Around 6:30, the lights flickered and went out.  i put on my workout gear and headed down the 18 flights of stairs to the fitness center.  Walking through the lobby?  Quiet chaos as the early-risers tried to check out, corner a bellman for a luggage assist or just bark at the helpless staff.

In the fitness center, the lights flickered occasionally, but i was able to get in a 30 minute session on the elliptical and 30 minutes with weights.  The hotel had back up power – the ellipticals kept working but the poor bastards trying to use the treadmills were periodically lurched onto the carpet when the power quit.  Pretty entertaining… caught myself anticipating the next power glitch just to watch them fly!

Talking with a woman on the adjacent machine i learned there had been a fire in my tower, and that she had been roused from her room by a knock at the door and a request to evacuate the building.  She was in the same tower as me, one floor up.  They must have paid more for their room.  No knock on my door… Bad time for staff to respect a ‘do not disturb’ sign.

Finished up, wandered back through the lobby – where there were now a large number of cranky people assembled.  Free breakfast pastries and orange juice were offered, as none of the restaurants or shops were open.  i snagged a bagel and headed out to the pool. 

After an hour of baking in the morning sun, i munched over potential options for getting my two suitcases down from the 18th floor – while sorting through other potential obstacles for getting to the airport on time. 

It was 10:00 am.  i needed to be checked out and headed to the airport by noon.  Hotel staff had told me that the power should be back on in an hour.  Right.  They had also assured me that i would be able to get bellmen to assist with luggage.  Sure…  “Check is in the mail”, “I’ll respect you in the morning” and “I’m from your government and I’m here to help you”.

Hoofed it up 18 flights of stairs, lit only by glow sticks.  By then, the emergency lights had shriveled.  i encountered a few souls hauling large suitcases down the stairs.  i mentioned to one woman that she might have been able to get assistance, she laughed and said “From what I’ve been told, they’ve all vaporized!”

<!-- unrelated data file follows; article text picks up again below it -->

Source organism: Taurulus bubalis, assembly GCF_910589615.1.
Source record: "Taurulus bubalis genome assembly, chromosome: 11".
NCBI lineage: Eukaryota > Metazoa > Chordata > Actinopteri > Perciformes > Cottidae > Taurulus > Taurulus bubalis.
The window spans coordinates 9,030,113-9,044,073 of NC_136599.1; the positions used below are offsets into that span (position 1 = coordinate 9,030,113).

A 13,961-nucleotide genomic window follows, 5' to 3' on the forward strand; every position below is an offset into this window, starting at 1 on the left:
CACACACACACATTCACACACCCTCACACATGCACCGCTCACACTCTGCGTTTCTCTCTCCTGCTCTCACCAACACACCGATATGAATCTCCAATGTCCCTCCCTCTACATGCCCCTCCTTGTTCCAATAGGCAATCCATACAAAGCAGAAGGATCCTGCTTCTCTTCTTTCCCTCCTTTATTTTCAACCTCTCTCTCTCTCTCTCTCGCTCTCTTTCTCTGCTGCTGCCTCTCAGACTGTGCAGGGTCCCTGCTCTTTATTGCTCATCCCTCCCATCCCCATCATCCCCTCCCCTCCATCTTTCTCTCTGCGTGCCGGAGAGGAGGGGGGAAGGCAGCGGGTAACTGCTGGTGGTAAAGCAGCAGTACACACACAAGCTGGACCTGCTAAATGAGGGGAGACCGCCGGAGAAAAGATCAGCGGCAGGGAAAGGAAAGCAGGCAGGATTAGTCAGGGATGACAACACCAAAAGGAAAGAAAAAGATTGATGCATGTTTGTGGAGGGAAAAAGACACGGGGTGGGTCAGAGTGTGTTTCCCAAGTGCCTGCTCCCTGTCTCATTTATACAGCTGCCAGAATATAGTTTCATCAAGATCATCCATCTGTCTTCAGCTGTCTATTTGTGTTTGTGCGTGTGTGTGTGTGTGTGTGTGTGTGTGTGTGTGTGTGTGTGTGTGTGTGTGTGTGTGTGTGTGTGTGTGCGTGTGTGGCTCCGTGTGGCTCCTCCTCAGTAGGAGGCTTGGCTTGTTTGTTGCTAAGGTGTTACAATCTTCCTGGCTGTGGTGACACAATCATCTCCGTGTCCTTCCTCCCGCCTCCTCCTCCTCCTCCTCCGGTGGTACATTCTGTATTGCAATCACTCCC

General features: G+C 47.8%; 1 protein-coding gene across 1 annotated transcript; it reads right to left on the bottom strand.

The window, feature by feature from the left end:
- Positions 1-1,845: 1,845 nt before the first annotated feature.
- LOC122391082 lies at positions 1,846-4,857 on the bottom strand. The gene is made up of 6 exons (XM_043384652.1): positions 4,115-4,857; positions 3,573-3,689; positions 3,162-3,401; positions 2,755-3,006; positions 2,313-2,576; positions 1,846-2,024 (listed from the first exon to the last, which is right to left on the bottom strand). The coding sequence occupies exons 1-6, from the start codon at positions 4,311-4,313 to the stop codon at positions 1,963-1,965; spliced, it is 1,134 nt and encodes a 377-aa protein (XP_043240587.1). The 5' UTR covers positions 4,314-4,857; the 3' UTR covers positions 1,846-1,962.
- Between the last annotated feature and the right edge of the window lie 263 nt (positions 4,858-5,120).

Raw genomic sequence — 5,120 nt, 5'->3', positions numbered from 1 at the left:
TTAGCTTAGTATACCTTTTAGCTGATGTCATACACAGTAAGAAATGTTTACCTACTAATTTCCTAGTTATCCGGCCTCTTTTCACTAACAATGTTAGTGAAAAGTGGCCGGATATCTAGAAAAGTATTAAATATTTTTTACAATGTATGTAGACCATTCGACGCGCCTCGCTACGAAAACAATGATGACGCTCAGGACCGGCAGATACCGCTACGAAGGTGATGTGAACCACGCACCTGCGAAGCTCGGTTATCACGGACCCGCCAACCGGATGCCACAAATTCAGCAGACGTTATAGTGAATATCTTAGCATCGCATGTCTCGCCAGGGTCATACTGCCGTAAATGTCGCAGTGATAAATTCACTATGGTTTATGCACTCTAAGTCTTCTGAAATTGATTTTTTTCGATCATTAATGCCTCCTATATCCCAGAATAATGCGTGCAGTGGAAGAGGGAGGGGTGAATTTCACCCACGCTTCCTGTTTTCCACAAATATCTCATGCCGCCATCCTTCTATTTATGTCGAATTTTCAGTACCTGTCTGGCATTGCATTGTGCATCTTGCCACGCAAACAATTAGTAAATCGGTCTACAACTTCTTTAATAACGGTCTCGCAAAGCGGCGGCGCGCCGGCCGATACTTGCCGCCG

In my room, i finished packing.  Hauled the first 50 pound suitcase full of scuba gear on a long trek down a dark stairwell.  Good times.  As i got to the ground floor, and attempted to navigate the warren of dark hallways to find the lobby, i took a wrong turn.

Popping around a corner, into a service garage area, i stumbled into a nest of bell staff.  About 15 of them, smoking cigarettes and looking guilty.  They were startled by my arrival, and seemed ready to scatter.  Smoke billowed out of their heads in relief as i turned and wheeled my bag back to the lobby. 

Checked my bag at the desk and headed back up the stairs for my final trip.  On the way up, i heard an awful racket above me.  Stepping into an alcove, i dodged a bellman ‘sledding’ two large bags down the flights of stairs – and realized i was far better off hauling my own gear.  Grabbed my second suitcase, attached a glow stick to the front for better visibility and headed down again.

Other than initial failure to locate my rental car company*, and the masses of “cruise-nozzles” in the airport, the rest of the trip was uneventful. 

Managed the entire morning without panic, or assistance.  Had i not been doing 30 minutes of interval training 6 days a week, and lifting weights since January, i might not have had the strength and stamina to pull this off.  There’s still a long way to go, but this body shall not rot. 

Functional strength** – being able to do whatever is needed, whenever it needs doing.  By yourself.

* If you are ever completely unable to locate your rental car return venue?  My favorite trick – learned while trying to get to an off-off-terminal rental car shack in East LA at 10:00 PM on a Friday night.  Drive through the airport “arrivals” lanes.  Find the right rental car shuttle.  Tail them aggressively – they always go home… Has saved me far too many times.

** Earlier this year, i wrote of my approach to fitness:  Functional Strength.  i have a much better idea of what that means now…